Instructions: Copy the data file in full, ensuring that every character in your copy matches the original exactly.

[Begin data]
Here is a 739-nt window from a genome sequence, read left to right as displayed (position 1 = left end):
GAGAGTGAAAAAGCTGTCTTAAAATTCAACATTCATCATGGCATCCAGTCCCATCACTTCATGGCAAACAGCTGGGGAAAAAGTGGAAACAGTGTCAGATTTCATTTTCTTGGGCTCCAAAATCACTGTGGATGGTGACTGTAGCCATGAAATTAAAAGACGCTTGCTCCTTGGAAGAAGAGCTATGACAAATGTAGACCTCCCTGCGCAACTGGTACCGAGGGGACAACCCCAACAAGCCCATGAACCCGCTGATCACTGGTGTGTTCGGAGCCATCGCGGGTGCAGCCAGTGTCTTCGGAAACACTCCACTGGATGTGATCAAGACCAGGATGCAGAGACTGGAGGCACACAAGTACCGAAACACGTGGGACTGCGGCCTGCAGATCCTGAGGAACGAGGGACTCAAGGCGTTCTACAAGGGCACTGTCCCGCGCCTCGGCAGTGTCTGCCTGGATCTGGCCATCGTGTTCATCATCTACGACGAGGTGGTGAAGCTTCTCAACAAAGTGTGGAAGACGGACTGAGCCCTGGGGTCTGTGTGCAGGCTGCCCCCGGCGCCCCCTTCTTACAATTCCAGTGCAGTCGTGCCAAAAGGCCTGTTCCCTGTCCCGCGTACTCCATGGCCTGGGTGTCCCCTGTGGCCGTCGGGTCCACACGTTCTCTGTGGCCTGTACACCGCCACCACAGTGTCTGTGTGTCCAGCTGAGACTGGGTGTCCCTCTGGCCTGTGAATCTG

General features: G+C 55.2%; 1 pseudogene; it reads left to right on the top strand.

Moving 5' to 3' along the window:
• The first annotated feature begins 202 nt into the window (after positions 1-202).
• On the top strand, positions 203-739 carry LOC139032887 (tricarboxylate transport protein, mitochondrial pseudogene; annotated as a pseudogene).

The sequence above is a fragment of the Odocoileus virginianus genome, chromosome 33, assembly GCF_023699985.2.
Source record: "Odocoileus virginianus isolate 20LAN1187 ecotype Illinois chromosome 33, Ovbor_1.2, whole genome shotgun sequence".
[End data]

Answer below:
Here is a 739-nt window from a genome sequence, read left to right as displayed (position 1 = left end):
GAGAGTGAAAAAGCTGTCTTAAAATTCAACATTCATCATGGCATCCAGTCCCATCACTTCATGGCAAACAGCTGGGGAAAAAGTGGAAACAGTGTCAGATTTCATTTTCTTGGGCTCCAAAATCACTGTGGATGGTGACTGTAGCCATGAAATTAAAAGACGCTTGCTCCTTGGAAGAAGAGCTATGACAAATGTAGACCTCCCTGCGCAACTGGTACCGAGGGGACAACCCCAACAAGCCCATGAACCCGCTGATCACTGGTGTGTTCGGAGCCATCGCGGGTGCAGCCAGTGTCTTCGGAAACACTCCACTGGATGTGATCAAGACCAGGATGCAGAGACTGGAGGCACACAAGTACCGAAACACGTGGGACTGCGGCCTGCAGATCCTGAGGAACGAGGGACTCAAGGCGTTCTACAAGGGCACTGTCCCGCGCCTCGGCAGTGTCTGCCTGGATCTGGCCATCGTGTTCATCATCTACGACGAGGTGGTGAAGCTTCTCAACAAAGTGTGGAAGACGGACTGAGCCCTGGGGTCTGTGTGCAGGCTGCCCCCGGCGCCCCCTTCTTACAATTCCAGTGCAGTCGTGCCAAAAGGCCTGTTCCCTGTCCCGCGTACTCCATGGCCTGGGTGTCCCCTGTGGCCGTCGGGTCCACACGTTCTCTGTGGCCTGTACACCGCCACCACAGTGTCTGTGTGTCCAGCTGAGACTGGGTGTCCCTCTGGCCTGTGAATCTG

General features: G+C 55.2%; 1 pseudogene; it reads left to right on the top strand.

Moving 5' to 3' along the window:
• The first annotated feature begins 202 nt into the window (after positions 1-202).
• On the top strand, positions 203-739 carry LOC139032887 (tricarboxylate transport protein, mitochondrial pseudogene; annotated as a pseudogene).

The sequence above is a fragment of the Odocoileus virginianus genome, chromosome 33, assembly GCF_023699985.2.
Source record: "Odocoileus virginianus isolate 20LAN1187 ecotype Illinois chromosome 33, Ovbor_1.2, whole genome shotgun sequence".